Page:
The writing, the talking, the drawing

“I prefer drawing to talking.  Drawing is faster, and leaves less room for lies.”

I came across this quotation this morning from the architect Le Corbusier.  My sense is that this sentiment was issued somewhat cantankerously, and I know from firsthand experience that drawing is frequently not faster than talking, but it got me thinking about drawing, and writing, and people who are new to both. How common it is for a young person to crave time for drawing, and how attached we are to getting kids to write, and soon.

Several years ago I met with a mom and her seven year-old.  The seven year-old was fiercely committed to drawing at the time (two years later he took up painting and landed a local gallery showing).  Meanwhile, his mom was worried about his sloppy handwriting.  I watched him do a little of each, the drawing and the writing.  I suspected that he was indeed struggling a bit with the formation of letters, but he was also resistant to the act and it seemed that resistance was playing its own part.  When he was drawing, he had enormous patience with himself for getting a line or a mark just the way he wanted it.  If it didn’t come out right at first, he’d try again until he got it.

This child’s mom and I decided that it might be worth holding off on forced handwriting practice, because it seemed as though the motor function required to neaten up the writing and get it flowing more easily and less stressfully might well come as a side effect of her son’s drawing practice.

I saw these two again a year later. The now eight year-old still preferred drawing to writing (his temperament is such that I suspect he’d have agreed with old Le Corbusier about the talking) but the difficulty with the handwriting had settled itself out.  “I stopped bothering him about it,” the mom told me.  “It made sense that the drawing would help his hand get stronger and more used to forming the lines he intended.”  She smiled.  “I had to be patient, and trust him, and it worked.  Maybe I’ll learn my lesson from that.”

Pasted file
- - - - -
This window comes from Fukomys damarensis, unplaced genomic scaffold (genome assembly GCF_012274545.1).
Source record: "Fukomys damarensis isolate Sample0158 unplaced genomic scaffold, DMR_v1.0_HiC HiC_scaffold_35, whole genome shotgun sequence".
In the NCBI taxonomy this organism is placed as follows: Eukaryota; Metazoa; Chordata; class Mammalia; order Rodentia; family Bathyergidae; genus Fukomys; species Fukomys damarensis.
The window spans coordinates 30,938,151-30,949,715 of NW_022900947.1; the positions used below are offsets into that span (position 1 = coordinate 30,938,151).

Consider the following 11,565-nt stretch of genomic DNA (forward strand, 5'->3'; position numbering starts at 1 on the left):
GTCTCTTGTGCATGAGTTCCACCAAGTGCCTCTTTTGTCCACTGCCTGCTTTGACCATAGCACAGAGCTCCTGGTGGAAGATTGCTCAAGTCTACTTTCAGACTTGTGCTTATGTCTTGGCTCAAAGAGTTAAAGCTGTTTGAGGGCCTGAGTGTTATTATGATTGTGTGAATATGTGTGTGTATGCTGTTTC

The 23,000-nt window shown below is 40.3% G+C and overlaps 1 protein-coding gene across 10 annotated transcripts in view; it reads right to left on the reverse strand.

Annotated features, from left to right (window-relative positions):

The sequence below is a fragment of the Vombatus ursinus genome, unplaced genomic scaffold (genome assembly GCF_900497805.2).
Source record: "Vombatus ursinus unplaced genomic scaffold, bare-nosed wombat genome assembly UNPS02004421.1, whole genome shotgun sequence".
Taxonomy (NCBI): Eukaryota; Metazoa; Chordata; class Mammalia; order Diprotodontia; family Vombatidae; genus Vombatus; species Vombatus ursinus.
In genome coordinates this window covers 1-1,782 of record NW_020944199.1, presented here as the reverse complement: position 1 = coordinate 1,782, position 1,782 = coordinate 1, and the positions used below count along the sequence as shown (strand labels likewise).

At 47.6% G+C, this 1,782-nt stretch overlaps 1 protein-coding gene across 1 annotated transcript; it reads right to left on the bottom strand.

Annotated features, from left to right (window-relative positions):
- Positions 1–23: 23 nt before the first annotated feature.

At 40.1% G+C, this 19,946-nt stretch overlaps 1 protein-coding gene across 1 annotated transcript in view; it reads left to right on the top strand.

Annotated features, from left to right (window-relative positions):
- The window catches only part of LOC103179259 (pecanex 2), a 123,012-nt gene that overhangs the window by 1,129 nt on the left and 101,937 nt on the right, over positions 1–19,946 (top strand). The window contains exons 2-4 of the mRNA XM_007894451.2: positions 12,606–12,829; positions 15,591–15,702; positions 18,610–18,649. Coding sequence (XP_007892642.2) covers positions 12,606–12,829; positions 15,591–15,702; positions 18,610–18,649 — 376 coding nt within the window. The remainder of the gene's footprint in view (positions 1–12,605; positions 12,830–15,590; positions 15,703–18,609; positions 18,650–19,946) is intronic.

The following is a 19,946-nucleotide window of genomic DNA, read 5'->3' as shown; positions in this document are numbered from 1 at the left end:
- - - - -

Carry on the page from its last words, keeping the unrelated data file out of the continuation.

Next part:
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Not just…

The other day a friend used the word “just” when referring in passing to a couple of hours her son had spent drawing.  Well, she started to use the word, and then stopped herself.  She said “He was sitting there at his desk, just drawing, – I mean, drawing, and then…”

The little word had no bearing on the story she was telling, but her choice to adjust what she said got us talking about how the word “just” gets used in this way, and how much of a difference it can make to remove it. We use the word all the time to belittle things, and kids’ pursuits are a common target.  Drawing, in fact, is a common target.

This mom is at work cleaning up her language, spotting biases that sneak out in small ways, about what does and doesn’t have value, particularly in areas her son is committed to where she would never choose to spend her time.  Here’s to that.

Next time you’re tempted to say “stop doodling and pay attention”…

Yet another suggestion that things are not always as they seem. This reminds me of how many folks I’ve heard say that they can only focus on what someone’s saying if they don’t make eye contact, though we tend to assume it’s the opposite. Take a look at this summary of a study (published earlier this year in Applied Cognitive Psychology) about the effect of doodling on recall.

Art Starts Early

Well-known artisan Angela Adams recently told Martha Stewart that her thriving business started with childhood doodling.  There’s no telling what’s brewing when kids don’t seem to be getting much done.  You can watch the clip on Martha’s website. (Scroll down and click on Angela Adams Rugs.)